This thesis is a seductive one; when reading of free school milk programmes now enjoyed by children in emerging markets, or of privatisation programmes with results other than merely making the already-wealthy into neo-feudal lords in helicopters, it is tempting to conclude that Mrs. Thatcher really did change Britain beyond recognition – and not always for the better.

But taking the Really Long View, we at Mediolana wonder whether a decade plus of handbag-themed politics at 10 Downing Street was actually as radical as the political science textbooks (and not a few commentators) would have us believe:

1. Thatcherism = Reaganomics? When Thatcher’s reign came to an end on that memorable late November evening in 1990, Britain was a country where university education was not merely free, but where students’ cost of living was significantly subsidised by annual free gifts of money in the thousands of pounds. The idea that the United Kingdom would somehow wish to emulate the USA’s higher education model – now transmogrifying into a seriously ominous economic bubble – was not even a glint in a policymaker’s eye.

2. Relentless Monetarism? Mrs. Thatcher famously averred that she was not for changing course, but this is actually precisely what her administration did in the mid-1980s when faced with the stark reality that velocity theories of money, like Keynesianism before them, were not quite the panacea that was initially anticipated.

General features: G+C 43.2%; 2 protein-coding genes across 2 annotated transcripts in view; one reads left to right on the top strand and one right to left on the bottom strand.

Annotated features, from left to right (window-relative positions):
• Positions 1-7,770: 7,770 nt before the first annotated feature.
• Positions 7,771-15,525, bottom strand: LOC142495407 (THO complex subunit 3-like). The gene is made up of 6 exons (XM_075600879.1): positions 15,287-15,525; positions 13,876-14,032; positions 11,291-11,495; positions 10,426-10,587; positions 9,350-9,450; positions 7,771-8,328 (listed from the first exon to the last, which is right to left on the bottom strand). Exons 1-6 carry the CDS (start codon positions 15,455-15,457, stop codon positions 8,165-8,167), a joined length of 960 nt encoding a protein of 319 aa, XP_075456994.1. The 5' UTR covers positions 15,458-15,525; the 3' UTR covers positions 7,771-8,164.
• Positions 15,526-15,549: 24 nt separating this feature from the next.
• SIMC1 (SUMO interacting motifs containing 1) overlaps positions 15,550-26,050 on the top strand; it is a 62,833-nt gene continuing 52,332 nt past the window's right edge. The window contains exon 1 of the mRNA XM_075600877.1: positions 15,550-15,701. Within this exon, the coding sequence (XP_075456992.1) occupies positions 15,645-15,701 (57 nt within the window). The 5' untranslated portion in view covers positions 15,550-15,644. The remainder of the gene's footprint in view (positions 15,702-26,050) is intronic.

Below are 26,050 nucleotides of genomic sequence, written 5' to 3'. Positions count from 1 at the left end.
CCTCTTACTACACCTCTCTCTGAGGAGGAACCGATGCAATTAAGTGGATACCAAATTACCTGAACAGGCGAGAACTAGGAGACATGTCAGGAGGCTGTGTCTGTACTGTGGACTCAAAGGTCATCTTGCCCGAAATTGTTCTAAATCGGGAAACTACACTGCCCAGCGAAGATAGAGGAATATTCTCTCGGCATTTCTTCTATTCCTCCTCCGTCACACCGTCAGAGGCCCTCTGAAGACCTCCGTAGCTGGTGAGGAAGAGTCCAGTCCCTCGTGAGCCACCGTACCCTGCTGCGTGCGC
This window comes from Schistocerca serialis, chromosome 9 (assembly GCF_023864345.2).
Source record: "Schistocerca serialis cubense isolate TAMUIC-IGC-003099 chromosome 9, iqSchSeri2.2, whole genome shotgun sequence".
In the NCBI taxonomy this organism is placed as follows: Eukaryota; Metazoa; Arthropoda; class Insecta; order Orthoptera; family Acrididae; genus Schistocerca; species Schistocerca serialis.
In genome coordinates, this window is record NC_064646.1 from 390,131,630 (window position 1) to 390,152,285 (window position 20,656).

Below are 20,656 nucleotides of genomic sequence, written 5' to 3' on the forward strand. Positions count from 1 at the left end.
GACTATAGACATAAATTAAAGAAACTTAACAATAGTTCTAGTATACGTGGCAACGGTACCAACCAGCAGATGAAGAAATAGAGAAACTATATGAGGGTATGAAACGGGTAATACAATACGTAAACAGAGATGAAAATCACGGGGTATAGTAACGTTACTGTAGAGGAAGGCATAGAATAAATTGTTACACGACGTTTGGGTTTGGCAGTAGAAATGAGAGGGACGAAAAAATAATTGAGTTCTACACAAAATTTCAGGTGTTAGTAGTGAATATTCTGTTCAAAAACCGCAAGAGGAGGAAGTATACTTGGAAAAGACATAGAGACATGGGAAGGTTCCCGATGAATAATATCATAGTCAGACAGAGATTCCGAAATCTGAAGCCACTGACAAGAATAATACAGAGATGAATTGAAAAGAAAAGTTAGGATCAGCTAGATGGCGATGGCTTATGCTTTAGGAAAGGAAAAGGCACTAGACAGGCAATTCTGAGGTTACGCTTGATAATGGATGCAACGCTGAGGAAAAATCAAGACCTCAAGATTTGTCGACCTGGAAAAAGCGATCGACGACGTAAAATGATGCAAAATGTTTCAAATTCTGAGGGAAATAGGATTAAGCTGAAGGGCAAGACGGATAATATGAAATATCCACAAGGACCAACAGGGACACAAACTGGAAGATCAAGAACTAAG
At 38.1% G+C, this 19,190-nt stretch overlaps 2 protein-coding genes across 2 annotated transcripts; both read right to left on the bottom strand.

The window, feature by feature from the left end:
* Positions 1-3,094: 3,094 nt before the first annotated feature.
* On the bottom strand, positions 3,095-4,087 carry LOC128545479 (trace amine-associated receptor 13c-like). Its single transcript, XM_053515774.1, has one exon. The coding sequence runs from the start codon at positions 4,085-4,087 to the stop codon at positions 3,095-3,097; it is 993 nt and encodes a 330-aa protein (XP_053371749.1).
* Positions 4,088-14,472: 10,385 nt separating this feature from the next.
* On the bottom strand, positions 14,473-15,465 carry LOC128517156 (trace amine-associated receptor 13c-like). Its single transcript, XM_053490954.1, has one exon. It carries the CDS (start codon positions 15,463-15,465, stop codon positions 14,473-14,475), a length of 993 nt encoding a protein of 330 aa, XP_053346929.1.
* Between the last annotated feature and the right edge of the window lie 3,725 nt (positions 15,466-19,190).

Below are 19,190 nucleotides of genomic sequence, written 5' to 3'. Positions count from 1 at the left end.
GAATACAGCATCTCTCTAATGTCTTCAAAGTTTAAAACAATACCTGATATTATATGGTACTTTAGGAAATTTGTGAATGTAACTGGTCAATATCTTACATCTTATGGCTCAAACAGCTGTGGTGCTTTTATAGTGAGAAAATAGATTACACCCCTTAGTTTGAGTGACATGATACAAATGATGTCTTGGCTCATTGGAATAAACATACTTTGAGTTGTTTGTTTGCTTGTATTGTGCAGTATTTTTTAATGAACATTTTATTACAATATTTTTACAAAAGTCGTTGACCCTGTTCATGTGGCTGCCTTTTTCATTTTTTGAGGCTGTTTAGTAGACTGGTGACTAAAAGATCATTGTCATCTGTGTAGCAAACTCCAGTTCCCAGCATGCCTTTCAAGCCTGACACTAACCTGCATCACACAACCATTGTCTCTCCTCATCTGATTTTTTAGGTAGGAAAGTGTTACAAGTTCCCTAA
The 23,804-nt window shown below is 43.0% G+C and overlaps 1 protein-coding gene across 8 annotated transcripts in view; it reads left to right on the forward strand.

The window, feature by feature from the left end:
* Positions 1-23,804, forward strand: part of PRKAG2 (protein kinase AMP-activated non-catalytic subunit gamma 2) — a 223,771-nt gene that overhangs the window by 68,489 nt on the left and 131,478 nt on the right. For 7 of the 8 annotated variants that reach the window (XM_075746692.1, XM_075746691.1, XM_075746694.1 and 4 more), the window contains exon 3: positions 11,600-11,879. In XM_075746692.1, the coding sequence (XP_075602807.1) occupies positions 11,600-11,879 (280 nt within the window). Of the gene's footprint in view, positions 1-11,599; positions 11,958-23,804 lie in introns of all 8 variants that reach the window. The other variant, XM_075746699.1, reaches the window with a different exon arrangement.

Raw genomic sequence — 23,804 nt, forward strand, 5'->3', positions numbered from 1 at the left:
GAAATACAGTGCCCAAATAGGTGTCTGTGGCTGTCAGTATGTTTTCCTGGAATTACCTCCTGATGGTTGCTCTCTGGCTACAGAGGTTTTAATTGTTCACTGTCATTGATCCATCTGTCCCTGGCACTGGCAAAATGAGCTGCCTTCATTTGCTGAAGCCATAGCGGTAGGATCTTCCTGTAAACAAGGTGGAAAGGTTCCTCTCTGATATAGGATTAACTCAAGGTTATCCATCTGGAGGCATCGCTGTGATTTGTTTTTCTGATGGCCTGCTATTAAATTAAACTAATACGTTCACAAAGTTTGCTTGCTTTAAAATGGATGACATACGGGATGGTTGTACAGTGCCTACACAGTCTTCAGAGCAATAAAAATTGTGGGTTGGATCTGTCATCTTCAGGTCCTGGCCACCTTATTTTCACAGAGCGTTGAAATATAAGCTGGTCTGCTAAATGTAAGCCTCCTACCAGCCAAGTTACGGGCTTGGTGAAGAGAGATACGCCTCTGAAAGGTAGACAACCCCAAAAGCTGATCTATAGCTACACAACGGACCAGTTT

3. The State Will Wither Away? As Mark Mazower (presently Professor of History at Columbia University) drily notes in Dark Continent – his epic history of twentieth century Europe – the proportion of the UK’s economy under state auspices was almost identical at either end of the Thatcher era. It could have been even higher had Britain’s North Sea oil boom been invested in a Norway- or Qatar-style sovereign wealth fund instead of being frittered away on higher social security costs which were (with no little irony) due to the structural unemployment created by the monetarist fad.

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Celebrating An Own-Goal: UK Government ‘In Raptures’ Over Net Immigration Decline!

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The 2012 London Mayoral Contest: An Election About Nothing?

Perhaps owing to our status as a Kensington-based company, we have been repeatedly asked our opinion on the imminent elections for the post of Mayor of London, a position that – contrary to the expectations of many commentators – has taken on an increasingly high profile, not least owing to the fact that the incumbent is answerable to a constituency of over 7.5 million people which constitutes one of the world’s most dynamic conurbations.